When I was showing a friend a beautiful Brazilian Amethyst geode he asked me why they were hollow. After stumbling around and mumbling about volcano’s, I had to admit that I really wasn’t sure. A bit embarrassing to say the least, so I decided to find out how they actually were formed.
The Brazilian geodes, sometimes referred to as Watermelon Geodes, are created through volcanic activity. Lava (liquid molten rock) flows from a volcanic outburst then cools and leaves hollow chambers or cavities together with gas bubbles that form within the flow. Intense heat mixed with the slow intrusion of mineral laden ground water means that crystals begin to grow. These gas bubbles cooled and rose to the surface where they were trapped and ended up becoming geodes. The interior crystals are influenced by iron and manganese which produces the beautiful purple color of Amethyst.
These geodes are incredibly difficult to mine. They are encased in very hard, dense basalt and each one has to be extracted using jackhammers and chisels and large ones can involve many workers and many days labour. The work is so difficult the miners will drill small holes in the geode to see if the quality of the Amethyst will justify the removal work involved.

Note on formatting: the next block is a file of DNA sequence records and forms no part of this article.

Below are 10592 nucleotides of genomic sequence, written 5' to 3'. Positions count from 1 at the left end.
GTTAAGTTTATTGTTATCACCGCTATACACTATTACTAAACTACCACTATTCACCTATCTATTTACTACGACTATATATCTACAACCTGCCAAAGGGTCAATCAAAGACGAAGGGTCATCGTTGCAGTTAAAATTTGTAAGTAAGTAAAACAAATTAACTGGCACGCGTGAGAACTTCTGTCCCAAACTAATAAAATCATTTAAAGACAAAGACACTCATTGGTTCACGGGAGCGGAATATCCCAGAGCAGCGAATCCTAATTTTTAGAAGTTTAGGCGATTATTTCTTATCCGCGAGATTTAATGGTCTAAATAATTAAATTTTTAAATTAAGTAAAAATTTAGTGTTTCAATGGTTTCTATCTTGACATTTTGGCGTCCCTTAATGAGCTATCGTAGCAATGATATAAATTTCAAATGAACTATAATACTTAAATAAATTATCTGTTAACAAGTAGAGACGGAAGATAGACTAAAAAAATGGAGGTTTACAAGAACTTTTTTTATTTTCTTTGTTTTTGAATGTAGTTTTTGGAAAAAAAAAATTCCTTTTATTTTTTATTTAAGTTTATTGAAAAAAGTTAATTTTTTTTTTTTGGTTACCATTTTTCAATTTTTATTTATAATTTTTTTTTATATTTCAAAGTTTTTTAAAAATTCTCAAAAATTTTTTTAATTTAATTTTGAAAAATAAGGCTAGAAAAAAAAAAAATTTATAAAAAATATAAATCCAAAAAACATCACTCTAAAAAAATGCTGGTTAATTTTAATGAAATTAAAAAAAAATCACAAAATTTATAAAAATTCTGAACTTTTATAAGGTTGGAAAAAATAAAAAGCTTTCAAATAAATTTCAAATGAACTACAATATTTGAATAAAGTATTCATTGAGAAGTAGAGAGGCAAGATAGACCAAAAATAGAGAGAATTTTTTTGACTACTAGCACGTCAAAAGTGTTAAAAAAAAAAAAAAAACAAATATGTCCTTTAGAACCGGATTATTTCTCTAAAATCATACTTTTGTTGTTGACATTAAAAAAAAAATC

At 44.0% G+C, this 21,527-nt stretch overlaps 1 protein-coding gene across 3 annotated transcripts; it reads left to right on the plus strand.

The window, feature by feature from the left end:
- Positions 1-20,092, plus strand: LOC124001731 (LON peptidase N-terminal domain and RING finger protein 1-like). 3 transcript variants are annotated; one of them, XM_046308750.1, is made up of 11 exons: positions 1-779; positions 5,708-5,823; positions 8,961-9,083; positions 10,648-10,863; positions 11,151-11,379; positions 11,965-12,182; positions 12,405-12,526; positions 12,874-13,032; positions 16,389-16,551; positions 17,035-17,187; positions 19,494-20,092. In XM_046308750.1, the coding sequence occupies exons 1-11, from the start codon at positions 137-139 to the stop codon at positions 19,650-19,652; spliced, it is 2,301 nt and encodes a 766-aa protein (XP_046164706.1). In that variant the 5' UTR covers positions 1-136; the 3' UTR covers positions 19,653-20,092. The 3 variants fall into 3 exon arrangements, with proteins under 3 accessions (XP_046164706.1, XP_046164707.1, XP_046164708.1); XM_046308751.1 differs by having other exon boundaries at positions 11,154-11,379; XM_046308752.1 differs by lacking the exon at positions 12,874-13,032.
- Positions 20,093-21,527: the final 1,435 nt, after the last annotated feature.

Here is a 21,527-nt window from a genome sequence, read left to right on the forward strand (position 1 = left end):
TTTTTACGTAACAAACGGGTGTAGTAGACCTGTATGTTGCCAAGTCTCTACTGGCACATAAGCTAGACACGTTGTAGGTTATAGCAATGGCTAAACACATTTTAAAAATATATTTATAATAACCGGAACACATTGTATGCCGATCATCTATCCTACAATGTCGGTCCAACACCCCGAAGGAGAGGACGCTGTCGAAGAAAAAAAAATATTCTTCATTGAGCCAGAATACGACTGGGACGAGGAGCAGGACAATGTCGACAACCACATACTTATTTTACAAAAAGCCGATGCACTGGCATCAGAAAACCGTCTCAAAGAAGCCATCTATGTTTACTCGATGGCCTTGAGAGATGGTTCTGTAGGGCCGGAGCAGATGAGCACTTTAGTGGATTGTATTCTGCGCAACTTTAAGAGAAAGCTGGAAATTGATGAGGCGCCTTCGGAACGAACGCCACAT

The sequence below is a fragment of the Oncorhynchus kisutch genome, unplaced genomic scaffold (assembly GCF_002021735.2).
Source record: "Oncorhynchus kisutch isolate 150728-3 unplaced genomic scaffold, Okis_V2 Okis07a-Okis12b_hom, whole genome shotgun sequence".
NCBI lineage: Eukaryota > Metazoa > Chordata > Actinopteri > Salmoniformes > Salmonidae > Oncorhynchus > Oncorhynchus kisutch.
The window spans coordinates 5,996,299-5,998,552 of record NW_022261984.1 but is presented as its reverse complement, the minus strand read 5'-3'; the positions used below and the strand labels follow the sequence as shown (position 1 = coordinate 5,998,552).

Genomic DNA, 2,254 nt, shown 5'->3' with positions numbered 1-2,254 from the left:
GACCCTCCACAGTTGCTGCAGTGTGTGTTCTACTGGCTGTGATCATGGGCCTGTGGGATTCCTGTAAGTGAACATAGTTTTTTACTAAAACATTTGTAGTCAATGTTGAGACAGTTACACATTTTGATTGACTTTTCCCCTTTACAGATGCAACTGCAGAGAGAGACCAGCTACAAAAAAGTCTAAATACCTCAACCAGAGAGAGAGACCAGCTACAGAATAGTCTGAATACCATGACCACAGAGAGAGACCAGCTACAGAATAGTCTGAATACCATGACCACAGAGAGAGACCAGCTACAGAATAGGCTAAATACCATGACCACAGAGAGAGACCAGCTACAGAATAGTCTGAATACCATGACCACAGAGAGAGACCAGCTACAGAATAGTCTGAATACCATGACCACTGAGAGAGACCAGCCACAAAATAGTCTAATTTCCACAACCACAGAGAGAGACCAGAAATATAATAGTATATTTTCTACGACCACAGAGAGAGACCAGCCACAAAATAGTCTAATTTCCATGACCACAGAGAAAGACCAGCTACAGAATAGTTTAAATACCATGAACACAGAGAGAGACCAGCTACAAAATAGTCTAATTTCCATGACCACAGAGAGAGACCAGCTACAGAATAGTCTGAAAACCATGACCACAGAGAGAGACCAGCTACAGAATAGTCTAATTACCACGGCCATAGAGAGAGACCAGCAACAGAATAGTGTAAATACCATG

The geodes are cleaned on their outer shell and the cut surface’s are then polished. Many geodes are repaired due to damage when being removed from the basalt. An incredible amount of work overall but it is worth all the trouble to have such beautiful pieces available for the world to enjoy.